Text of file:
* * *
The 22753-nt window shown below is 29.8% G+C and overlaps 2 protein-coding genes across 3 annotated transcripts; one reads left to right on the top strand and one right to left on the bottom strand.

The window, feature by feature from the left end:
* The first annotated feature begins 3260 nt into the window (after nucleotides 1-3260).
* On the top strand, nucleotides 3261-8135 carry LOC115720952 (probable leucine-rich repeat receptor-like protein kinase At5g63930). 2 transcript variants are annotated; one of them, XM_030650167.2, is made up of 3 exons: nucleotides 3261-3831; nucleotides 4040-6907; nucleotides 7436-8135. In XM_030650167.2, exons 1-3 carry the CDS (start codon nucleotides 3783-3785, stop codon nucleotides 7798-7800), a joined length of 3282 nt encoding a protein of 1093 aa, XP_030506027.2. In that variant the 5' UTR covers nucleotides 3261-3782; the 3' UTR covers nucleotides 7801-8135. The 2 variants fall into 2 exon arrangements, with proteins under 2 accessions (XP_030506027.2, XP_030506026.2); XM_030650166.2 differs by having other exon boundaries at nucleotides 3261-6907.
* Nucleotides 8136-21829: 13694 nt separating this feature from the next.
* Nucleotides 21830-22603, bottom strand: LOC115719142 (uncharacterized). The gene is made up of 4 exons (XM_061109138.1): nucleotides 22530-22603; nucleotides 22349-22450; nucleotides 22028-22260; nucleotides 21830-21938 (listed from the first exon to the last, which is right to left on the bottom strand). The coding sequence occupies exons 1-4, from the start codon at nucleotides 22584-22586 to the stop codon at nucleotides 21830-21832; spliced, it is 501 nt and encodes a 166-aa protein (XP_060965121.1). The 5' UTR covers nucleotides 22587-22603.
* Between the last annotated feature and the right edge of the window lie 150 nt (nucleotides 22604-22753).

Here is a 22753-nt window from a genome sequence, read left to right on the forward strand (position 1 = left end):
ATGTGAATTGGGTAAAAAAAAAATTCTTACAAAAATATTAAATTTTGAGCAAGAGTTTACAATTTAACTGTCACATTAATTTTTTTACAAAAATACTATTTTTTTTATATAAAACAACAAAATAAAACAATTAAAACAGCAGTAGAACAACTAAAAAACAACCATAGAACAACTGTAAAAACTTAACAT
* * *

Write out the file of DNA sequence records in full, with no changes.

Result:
The 22753-nt window shown below is 29.8% G+C and overlaps 2 protein-coding genes across 3 annotated transcripts; one reads left to right on the top strand and one right to left on the bottom strand.

The window, feature by feature from the left end:
* The first annotated feature begins 3260 nt into the window (after nucleotides 1-3260).
* On the top strand, nucleotides 3261-8135 carry LOC115720952 (probable leucine-rich repeat receptor-like protein kinase At5g63930). 2 transcript variants are annotated; one of them, XM_030650167.2, is made up of 3 exons: nucleotides 3261-3831; nucleotides 4040-6907; nucleotides 7436-8135. In XM_030650167.2, exons 1-3 carry the CDS (start codon nucleotides 3783-3785, stop codon nucleotides 7798-7800), a joined length of 3282 nt encoding a protein of 1093 aa, XP_030506027.2. In that variant the 5' UTR covers nucleotides 3261-3782; the 3' UTR covers nucleotides 7801-8135. The 2 variants fall into 2 exon arrangements, with proteins under 2 accessions (XP_030506027.2, XP_030506026.2); XM_030650166.2 differs by having other exon boundaries at nucleotides 3261-6907.
* Nucleotides 8136-21829: 13694 nt separating this feature from the next.
* Nucleotides 21830-22603, bottom strand: LOC115719142 (uncharacterized). The gene is made up of 4 exons (XM_061109138.1): nucleotides 22530-22603; nucleotides 22349-22450; nucleotides 22028-22260; nucleotides 21830-21938 (listed from the first exon to the last, which is right to left on the bottom strand). The coding sequence occupies exons 1-4, from the start codon at nucleotides 22584-22586 to the stop codon at nucleotides 21830-21832; spliced, it is 501 nt and encodes a 166-aa protein (XP_060965121.1). The 5' UTR covers nucleotides 22587-22603.
* Between the last annotated feature and the right edge of the window lie 150 nt (nucleotides 22604-22753).

Here is a 22753-nt window from a genome sequence, read left to right on the forward strand (position 1 = left end):
ATGTGAATTGGGTAAAAAAAAAATTCTTACAAAAATATTAAATTTTGAGCAAGAGTTTACAATTTAACTGTCACATTAATTTTTTTACAAAAATACTATTTTTTTTATATAAAACAACAAAATAAAACAATTAAAACAGCAGTAGAACAACTAAAAAACAACCATAGAACAACTGTAAAAACTTAACAT